Thursday, 25 May 2017

Bird Box Monitoring

On Wenlock Edge we have a large bird box scheme, and every year, in April and May, we check these boxes for nests, eggs and chicks and count and record what we find. The large majority of boxes are used by blue-tits and great-tits and some boxes are used by Nuthatch and Pied-flycatchers. Sometimes bees, wood mice and dormice make their homes inside the boxes too.

Volunteers Linda and Miles checking a bird box
If there is evidence a nest box is being used by a bird it will be checked every week and its contents recorded. We record what stage it is in the nest building process, then how many eggs are present, how many chicks successfully hatch, what species they are and finally how many successfully fledged. When the chicks are only a few days old they are blind and naked which makes it very hard to identify species so we wait to see the parent return to nest and identify them. Depending on how old the chicks are we will ring them, with a licensed bird ringer. The ring goes on their leg causing no harm and can be used to identify how far they fly. The data from these box checks goes into a national database which informs population trends.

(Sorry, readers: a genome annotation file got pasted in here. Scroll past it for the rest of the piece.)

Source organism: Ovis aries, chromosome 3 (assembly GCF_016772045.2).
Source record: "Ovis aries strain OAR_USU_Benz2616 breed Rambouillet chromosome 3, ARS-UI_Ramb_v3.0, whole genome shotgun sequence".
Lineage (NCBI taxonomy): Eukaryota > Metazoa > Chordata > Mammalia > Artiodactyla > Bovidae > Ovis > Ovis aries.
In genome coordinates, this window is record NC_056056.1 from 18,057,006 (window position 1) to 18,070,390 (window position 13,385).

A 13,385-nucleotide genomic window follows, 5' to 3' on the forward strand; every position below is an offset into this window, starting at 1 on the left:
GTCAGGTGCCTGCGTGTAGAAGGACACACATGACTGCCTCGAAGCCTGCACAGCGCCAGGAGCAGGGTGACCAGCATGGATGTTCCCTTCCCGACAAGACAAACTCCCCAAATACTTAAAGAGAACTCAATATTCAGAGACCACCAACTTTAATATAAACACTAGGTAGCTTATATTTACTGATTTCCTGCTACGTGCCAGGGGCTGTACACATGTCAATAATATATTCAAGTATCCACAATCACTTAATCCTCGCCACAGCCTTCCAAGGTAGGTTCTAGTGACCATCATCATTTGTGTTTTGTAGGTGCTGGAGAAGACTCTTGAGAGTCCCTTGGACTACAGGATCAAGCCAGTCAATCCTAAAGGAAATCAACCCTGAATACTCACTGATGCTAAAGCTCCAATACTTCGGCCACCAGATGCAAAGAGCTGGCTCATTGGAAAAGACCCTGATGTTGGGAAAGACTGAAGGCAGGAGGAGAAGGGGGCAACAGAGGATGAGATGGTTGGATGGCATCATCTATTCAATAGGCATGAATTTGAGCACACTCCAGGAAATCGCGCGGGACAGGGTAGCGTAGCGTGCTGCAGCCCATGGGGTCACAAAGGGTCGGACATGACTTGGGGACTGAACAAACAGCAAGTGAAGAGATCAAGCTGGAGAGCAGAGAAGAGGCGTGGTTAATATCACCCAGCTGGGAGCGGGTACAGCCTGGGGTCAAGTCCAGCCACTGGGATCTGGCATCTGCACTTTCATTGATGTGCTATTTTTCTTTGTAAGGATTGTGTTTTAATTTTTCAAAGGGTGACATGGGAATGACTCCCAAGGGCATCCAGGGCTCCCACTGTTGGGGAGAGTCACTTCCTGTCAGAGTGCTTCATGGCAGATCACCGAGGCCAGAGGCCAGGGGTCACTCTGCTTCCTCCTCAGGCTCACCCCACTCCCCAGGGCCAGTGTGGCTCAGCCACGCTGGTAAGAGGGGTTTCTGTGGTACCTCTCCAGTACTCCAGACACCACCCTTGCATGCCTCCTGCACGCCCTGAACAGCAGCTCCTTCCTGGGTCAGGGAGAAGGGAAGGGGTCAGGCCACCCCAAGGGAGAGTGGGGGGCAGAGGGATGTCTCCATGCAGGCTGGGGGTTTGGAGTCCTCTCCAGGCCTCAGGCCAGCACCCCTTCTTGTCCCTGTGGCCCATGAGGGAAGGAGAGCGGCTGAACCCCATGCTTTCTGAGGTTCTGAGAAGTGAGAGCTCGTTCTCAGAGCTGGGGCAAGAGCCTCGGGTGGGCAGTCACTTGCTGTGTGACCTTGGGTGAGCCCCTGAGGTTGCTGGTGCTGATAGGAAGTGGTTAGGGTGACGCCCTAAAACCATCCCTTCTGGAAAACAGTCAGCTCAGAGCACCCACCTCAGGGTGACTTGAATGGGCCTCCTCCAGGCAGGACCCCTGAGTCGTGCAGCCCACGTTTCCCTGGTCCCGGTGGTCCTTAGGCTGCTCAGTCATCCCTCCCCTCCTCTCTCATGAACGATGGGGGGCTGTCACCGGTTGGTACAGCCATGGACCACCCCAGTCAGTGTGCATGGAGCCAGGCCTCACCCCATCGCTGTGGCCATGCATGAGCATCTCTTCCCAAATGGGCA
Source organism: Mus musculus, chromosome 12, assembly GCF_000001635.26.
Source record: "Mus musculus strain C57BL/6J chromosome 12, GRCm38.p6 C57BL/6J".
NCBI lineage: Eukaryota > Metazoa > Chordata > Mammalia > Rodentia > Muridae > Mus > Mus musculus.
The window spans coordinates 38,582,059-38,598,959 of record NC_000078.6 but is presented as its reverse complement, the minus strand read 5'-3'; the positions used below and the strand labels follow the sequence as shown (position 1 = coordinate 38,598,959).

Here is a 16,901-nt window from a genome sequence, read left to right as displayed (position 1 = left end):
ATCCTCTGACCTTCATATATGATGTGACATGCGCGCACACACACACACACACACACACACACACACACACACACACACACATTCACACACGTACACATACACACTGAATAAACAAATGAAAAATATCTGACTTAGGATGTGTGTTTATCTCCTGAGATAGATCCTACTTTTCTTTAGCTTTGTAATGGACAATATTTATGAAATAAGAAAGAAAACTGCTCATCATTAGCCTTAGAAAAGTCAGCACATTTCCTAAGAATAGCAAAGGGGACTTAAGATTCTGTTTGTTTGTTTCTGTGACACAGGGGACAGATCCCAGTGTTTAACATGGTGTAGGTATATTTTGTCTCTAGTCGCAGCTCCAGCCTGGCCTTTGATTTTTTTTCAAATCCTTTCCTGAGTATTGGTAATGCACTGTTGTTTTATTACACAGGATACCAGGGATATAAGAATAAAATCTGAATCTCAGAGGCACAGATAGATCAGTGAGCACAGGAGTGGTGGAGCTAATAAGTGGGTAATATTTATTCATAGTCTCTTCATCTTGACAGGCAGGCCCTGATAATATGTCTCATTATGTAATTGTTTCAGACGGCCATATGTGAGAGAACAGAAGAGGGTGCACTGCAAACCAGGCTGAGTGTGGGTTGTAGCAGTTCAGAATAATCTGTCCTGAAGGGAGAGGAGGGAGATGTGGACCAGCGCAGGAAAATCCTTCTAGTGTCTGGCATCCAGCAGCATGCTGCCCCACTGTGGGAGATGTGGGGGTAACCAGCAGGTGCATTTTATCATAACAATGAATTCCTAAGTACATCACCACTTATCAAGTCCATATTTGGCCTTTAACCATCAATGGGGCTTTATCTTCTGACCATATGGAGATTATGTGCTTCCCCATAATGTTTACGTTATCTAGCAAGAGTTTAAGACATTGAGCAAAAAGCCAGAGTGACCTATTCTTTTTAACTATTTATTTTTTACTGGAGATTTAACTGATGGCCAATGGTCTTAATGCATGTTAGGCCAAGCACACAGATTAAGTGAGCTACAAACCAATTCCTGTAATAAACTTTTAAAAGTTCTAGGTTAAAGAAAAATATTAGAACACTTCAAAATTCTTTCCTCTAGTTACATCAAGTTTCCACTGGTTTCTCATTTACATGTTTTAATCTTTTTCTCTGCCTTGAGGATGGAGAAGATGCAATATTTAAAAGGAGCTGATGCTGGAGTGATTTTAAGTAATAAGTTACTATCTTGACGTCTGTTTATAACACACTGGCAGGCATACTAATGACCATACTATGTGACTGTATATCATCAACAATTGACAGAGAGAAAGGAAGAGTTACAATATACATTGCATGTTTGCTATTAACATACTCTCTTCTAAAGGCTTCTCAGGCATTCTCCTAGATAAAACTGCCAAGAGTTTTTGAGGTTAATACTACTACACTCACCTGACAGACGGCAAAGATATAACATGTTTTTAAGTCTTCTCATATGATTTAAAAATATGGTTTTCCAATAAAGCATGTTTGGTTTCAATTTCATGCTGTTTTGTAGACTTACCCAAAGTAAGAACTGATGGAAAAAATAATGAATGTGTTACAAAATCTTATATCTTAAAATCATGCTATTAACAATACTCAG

Top Left: An empty box.
Top Right: 4 white eggs with brown speckles in a nest made of moss and animal hair.
Bottom Left: 5 little chicks huddled together to keep warm. These are about 8 days old and have their feathers and are no longer 'blind' but cannot fly yet.
Bottom Right: These are 3 much older Great tits that are almost fully developed and will leave the nest soon.

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